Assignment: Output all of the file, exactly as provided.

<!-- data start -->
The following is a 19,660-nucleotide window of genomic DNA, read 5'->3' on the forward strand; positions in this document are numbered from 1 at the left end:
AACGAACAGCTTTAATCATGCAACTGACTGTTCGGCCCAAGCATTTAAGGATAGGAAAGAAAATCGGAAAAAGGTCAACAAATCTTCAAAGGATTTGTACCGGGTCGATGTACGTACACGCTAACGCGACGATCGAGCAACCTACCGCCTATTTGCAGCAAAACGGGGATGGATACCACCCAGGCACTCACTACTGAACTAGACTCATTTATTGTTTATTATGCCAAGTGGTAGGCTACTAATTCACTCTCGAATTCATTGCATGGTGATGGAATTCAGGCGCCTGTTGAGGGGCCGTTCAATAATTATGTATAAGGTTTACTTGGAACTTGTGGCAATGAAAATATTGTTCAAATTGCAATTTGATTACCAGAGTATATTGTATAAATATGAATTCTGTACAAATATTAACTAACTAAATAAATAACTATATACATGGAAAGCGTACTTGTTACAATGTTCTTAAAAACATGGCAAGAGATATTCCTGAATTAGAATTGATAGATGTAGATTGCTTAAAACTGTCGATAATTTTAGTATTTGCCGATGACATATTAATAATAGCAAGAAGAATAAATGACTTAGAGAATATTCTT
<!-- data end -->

The following is a 19,660-nucleotide window of genomic DNA, read 5'->3' on the forward strand; positions in this document are numbered from 1 at the left end:
AACGAACAGCTTTAATCATGCAACTGACTGTTCGGCCCAAGCATTTAAGGATAGGAAAGAAAATCGGAAAAAGGTCAACAAATCTTCAAAGGATTTGTACCGGGTCGATGTACGTACACGCTAACGCGACGATCGAGCAACCTACCGCCTATTTGCAGCAAAACGGGGATGGATACCACCCAGGCACTCACTACTGAACTAGACTCATTTATTGTTTATTATGCCAAGTGGTAGGCTACTAATTCACTCTCGAATTCATTGCATGGTGATGGAATTCAGGCGCCTGTTGAGGGGCCGTTCAATAATTATGTATAAGGTTTACTTGGAACTTGTGGCAATGAAAATATTGTTCAAATTGCAATTTGATTACCAGAGTATATTGTATAAATATGAATTCTGTACAAATATTAACTAACTAAATAAATAACTATATACATGGAAAGCGTACTTGTTACAATGTTCTTAAAAACATGGCAAGAGATATTCCTGAATTAGAATTGATAGATGTAGATTGCTTAAAACTGTCGATAATTTTAGTATTTGCCGATGACATATTAATAATAGCAAGAAGAATAAATGACTTAGAGAATATTCTT